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Republican Leaders Pitched Fiscal Cliff "Plan B" At Norquist Meeting

Normal operating procedure, Boehner's and Cantor's offices say. But conservative groups aren't happy.

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WASHINGTON — At the weekly off-the-record meeting of Grover Norquist's group Americans for Tax Reform on Wednesday, surrogates for House Speaker John Boehner and Majority Leader Eric Cantor pitched the fiscal cliff "plan B" that has left moderate and conservative Republicans divided.

"The reaction I heard was that these guys could sell ice to an Eskimo," said one prominent conservative, who spoke with multiple people who attended the meeting.

The pitch seems to have worked: At noon, shortly after its 10:30 a.m. meeting, ATR issued a press release supporting "plan B," which would raise taxes on income exceeding $1 million.

"Having finally seen actual legislation in writing, ATR is now able to make its determination about a legislative proposal related to the fiscal cliff," the statement read. "ATR will not consider a vote for this measure a violation of the Taxpayer Protection Pledge."

That declaration — and even House officials' appearance at the core conservative event — left conservative groups, which have staunchly opposed any tax increase as part of a compromise package to avert the fiscal cliff, stunned.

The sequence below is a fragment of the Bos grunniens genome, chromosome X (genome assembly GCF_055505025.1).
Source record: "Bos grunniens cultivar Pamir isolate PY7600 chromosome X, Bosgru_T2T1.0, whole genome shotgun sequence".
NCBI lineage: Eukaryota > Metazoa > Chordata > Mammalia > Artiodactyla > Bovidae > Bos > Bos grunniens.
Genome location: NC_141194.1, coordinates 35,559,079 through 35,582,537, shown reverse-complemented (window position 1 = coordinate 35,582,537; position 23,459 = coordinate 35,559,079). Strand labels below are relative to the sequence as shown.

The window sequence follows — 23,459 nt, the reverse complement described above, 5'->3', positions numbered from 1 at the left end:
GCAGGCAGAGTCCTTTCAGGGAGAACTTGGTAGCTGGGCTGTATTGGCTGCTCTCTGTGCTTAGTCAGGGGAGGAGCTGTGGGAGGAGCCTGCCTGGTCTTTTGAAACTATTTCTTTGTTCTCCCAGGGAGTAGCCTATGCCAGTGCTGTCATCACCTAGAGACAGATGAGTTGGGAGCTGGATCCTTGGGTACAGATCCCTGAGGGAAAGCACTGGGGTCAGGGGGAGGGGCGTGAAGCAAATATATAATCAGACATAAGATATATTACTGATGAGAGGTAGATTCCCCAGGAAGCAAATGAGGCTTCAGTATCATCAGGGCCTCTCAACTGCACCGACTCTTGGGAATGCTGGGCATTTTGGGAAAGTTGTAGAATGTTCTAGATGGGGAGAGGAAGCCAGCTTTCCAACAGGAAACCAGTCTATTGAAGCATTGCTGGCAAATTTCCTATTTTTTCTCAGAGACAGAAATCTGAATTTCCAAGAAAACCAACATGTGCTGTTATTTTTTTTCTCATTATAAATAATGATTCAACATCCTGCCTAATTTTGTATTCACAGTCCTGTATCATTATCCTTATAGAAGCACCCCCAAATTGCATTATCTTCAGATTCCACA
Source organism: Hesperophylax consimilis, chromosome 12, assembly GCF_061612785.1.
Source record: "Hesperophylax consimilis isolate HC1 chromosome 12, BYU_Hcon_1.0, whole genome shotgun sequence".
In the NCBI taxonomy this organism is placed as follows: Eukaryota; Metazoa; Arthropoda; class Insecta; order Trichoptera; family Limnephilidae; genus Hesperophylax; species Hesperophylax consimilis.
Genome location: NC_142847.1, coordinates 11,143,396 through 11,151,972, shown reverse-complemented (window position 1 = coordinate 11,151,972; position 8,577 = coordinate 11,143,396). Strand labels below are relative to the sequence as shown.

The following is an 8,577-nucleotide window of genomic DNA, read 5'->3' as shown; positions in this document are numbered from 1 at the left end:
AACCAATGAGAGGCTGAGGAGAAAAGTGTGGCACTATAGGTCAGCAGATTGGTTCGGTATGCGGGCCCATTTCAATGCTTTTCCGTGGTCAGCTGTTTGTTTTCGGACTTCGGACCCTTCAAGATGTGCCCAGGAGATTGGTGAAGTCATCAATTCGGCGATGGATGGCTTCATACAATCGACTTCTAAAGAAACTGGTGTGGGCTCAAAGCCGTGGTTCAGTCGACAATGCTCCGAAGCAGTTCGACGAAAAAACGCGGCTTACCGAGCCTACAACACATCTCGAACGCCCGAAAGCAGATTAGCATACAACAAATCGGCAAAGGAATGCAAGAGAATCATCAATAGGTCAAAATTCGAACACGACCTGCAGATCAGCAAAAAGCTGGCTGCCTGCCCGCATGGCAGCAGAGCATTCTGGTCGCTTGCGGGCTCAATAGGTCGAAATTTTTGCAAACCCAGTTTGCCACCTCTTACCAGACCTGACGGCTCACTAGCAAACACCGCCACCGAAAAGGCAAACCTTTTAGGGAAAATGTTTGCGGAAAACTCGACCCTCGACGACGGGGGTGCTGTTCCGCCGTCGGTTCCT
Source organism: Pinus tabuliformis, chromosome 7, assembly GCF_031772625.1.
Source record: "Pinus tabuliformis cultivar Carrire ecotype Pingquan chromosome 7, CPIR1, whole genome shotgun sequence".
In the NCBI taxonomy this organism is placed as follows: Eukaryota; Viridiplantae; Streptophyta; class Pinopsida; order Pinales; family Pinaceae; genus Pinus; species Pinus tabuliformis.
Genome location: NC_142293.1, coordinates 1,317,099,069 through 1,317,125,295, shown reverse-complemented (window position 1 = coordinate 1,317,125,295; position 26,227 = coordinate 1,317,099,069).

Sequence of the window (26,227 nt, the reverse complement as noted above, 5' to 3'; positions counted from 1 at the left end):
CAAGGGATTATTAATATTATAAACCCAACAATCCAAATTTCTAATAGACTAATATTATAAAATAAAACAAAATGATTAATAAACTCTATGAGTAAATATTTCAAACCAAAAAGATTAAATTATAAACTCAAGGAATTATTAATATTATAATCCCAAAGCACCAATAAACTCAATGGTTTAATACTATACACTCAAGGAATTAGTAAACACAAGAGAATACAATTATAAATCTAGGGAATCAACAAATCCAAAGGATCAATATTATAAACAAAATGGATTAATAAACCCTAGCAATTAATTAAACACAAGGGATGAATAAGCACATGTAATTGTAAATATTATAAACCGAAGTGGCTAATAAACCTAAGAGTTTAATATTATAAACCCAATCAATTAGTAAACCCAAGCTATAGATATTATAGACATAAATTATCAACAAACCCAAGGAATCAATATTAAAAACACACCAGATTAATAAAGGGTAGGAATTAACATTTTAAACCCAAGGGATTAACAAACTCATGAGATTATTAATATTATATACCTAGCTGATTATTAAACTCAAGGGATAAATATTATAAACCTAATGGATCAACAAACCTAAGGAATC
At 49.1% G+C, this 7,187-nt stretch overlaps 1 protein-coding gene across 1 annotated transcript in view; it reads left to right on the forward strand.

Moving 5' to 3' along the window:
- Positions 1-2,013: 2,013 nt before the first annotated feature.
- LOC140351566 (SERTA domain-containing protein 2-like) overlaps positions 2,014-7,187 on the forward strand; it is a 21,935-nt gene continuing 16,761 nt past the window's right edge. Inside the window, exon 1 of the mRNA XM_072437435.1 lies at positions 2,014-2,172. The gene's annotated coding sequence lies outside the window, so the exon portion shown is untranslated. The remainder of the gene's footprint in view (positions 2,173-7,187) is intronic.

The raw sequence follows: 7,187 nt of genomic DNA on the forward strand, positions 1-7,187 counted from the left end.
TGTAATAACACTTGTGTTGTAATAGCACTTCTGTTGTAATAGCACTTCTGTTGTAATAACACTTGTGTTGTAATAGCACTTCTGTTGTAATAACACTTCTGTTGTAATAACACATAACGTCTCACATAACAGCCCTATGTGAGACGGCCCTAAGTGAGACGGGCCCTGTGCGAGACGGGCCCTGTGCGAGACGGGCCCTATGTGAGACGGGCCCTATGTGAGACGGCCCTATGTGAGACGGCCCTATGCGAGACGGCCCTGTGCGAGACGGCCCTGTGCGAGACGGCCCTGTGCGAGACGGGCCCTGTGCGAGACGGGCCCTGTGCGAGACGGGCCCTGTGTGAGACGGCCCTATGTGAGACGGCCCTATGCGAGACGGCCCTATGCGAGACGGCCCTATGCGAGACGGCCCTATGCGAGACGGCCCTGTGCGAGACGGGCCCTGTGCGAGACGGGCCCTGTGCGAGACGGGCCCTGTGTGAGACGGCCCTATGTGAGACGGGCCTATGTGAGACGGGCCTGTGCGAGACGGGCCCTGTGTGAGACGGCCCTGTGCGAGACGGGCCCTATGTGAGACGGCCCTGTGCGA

“Americans for Tax Reform’s support of Speaker Boehner's Plan B finally reveals what many of us have known for some time – Grover Norquist and his organization are nothing but a front group for the Republican Party, and their agenda to protect the wealthy from paying their fair share of taxes,” Frank Clemente, the campaign manager of Americans for Tax Fairness, said in a statement Thursday.

But the offices for Boehner and Cantor said that they attend Norquist's meetings regularly, and that speaking about "plan B" on Wednesday was not out of the ordinary.

"Not news," a spokesperson for Boehner wrote in an email, adding that Boehner's office has a presence at the meeting every week.

Meanwhile, Cantor's deputy chief of staff Neil Bradley has attended roughly three of the past six meetings.

"He goes to that meeting often," one Cantor aide said. "It wasn't to lobby, but to merely explain, as he does often, what's going on."

"Given Plan B is our focus this week, he addressed that," the aide added. "It's as simple as that."

Norquist and his spokesperson did not respond to requests for comment.